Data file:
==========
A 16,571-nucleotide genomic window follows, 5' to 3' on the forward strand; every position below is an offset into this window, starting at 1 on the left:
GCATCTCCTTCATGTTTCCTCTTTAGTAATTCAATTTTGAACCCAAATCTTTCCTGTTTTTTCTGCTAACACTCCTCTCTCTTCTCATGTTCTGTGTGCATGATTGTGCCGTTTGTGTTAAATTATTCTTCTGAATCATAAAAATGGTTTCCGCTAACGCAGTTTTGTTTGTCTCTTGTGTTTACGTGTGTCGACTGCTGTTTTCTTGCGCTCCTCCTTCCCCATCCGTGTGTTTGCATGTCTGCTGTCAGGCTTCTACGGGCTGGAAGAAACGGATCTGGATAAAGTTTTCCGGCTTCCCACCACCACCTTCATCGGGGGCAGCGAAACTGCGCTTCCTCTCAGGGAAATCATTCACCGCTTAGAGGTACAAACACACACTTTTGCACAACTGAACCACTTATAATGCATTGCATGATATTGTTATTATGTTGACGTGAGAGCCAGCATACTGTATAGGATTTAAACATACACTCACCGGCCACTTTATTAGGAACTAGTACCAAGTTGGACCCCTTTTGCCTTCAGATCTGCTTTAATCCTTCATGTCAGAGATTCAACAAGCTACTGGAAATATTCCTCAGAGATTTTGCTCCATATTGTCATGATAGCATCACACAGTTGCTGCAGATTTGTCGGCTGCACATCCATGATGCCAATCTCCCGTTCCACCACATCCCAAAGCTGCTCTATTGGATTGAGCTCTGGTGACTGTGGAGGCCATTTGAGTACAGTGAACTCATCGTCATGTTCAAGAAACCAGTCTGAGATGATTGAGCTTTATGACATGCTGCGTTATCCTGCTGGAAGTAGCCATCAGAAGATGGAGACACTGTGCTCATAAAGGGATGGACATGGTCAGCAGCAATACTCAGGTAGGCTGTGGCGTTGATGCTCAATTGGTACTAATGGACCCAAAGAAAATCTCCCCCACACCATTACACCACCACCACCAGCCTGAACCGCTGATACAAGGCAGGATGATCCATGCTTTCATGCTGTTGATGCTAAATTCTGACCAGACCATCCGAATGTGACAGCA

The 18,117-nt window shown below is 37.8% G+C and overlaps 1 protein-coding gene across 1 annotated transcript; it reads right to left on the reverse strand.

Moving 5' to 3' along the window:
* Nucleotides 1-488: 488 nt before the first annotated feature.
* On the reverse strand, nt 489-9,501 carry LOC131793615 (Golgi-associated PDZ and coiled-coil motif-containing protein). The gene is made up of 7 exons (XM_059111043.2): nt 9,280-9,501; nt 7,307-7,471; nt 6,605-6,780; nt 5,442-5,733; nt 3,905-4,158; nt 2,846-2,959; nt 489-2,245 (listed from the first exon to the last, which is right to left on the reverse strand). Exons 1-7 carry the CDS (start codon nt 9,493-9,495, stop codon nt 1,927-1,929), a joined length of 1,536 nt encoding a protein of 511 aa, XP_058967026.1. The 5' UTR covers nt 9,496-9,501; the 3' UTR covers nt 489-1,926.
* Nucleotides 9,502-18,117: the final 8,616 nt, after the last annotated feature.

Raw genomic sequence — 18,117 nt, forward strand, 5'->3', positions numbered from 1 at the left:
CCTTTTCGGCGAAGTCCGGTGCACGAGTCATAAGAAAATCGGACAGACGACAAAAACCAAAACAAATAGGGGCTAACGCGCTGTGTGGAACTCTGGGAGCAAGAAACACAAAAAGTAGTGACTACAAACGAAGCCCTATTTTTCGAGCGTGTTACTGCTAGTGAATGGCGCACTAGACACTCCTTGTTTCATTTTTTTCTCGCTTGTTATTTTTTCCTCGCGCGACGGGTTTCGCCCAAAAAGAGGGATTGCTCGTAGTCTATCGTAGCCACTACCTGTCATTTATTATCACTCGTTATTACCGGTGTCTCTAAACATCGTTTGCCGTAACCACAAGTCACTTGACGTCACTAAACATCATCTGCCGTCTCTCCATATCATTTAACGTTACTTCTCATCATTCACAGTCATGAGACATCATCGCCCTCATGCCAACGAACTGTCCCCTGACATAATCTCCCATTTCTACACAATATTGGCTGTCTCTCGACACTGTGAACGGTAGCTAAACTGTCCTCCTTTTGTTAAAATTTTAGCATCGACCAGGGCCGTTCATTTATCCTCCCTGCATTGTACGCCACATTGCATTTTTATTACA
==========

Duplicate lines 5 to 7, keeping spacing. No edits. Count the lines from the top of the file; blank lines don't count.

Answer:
* Nucleotides 1-488: 488 nt before the first annotated feature.
* On the reverse strand, nt 489-9,501 carry LOC131793615 (Golgi-associated PDZ and coiled-coil motif-containing protein). The gene is made up of 7 exons (XM_059111043.2): nt 9,280-9,501; nt 7,307-7,471; nt 6,605-6,780; nt 5,442-5,733; nt 3,905-4,158; nt 2,846-2,959; nt 489-2,245 (listed from the first exon to the last, which is right to left on the reverse strand). Exons 1-7 carry the CDS (start codon nt 9,493-9,495, stop codon nt 1,927-1,929), a joined length of 1,536 nt encoding a protein of 511 aa, XP_058967026.1. The 5' UTR covers nt 9,496-9,501; the 3' UTR covers nt 489-1,926.
* Nucleotides 9,502-18,117: the final 8,616 nt, after the last annotated feature.